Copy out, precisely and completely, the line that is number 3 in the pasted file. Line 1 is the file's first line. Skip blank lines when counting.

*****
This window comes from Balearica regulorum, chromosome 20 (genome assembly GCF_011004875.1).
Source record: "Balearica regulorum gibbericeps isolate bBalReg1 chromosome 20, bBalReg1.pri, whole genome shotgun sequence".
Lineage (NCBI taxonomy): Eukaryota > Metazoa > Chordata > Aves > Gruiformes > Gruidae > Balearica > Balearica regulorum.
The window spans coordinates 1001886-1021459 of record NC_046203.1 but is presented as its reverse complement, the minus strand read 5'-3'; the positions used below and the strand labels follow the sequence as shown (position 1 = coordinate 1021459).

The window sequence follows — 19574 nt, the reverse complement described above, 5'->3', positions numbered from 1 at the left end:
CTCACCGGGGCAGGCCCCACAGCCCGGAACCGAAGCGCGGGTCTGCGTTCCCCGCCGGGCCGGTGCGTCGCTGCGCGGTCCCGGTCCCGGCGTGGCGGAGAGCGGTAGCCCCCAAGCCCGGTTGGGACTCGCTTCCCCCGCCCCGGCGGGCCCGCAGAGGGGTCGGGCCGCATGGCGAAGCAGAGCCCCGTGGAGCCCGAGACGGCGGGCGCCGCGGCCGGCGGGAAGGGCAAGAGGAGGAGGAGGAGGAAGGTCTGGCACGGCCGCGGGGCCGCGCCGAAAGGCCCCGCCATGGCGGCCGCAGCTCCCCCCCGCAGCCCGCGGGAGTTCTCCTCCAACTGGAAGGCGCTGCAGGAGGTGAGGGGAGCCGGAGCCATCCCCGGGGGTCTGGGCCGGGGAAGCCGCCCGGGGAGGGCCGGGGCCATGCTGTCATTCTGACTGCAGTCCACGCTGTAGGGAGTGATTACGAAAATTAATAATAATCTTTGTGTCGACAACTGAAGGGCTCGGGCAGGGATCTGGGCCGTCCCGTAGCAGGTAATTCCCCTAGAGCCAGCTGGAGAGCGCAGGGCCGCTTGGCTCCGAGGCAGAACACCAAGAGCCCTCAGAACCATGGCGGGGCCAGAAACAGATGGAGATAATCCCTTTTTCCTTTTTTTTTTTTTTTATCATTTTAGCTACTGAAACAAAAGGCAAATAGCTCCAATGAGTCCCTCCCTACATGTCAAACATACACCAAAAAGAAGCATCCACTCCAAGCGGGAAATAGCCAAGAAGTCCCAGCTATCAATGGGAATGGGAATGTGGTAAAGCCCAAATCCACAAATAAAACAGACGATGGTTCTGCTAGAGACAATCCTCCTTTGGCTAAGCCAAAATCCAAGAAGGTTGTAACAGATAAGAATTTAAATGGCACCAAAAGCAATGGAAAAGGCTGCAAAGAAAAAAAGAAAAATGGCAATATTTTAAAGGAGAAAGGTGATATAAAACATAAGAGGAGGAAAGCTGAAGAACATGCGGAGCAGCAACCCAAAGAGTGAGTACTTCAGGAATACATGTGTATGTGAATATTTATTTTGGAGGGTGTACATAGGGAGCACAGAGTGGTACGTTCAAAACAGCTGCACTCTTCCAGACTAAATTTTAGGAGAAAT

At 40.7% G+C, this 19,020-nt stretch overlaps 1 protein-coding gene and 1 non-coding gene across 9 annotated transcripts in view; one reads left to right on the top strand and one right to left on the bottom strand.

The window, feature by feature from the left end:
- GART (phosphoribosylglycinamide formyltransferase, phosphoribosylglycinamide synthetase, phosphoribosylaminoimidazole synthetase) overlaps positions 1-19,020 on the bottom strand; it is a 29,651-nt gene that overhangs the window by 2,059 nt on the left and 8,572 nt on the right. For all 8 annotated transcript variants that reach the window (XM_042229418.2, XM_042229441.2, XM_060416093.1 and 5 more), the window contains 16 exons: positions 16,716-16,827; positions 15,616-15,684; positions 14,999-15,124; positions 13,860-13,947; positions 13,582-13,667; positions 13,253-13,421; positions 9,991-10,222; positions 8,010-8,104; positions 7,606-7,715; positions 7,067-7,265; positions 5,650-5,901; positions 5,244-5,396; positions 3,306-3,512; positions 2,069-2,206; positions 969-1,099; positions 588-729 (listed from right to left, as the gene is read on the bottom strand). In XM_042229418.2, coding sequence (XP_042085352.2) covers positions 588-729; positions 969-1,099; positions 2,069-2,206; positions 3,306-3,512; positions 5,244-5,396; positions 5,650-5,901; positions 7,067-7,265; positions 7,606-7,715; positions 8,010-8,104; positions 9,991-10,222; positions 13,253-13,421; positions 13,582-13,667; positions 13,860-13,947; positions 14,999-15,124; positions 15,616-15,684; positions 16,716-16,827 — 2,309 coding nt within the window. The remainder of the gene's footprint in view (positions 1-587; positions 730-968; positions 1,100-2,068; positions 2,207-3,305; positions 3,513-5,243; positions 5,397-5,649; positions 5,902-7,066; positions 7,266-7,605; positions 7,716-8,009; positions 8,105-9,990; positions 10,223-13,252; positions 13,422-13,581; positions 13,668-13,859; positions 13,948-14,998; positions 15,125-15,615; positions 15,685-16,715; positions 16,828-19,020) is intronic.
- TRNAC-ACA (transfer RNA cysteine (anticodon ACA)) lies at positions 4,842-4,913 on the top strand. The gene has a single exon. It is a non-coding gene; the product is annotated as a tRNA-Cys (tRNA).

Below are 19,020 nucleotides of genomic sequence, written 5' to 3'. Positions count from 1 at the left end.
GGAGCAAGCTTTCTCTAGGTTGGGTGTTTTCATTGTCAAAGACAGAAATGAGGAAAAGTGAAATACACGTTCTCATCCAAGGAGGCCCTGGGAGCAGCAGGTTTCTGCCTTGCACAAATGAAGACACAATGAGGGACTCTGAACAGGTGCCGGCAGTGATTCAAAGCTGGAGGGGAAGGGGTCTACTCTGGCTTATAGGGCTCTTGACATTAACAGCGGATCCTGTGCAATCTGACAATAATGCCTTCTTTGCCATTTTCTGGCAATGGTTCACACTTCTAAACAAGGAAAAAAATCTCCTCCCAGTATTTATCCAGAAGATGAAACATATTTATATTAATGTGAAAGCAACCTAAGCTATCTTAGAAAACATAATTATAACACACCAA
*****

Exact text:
Lineage (NCBI taxonomy): Eukaryota > Metazoa > Chordata > Aves > Gruiformes > Gruidae > Balearica > Balearica regulorum.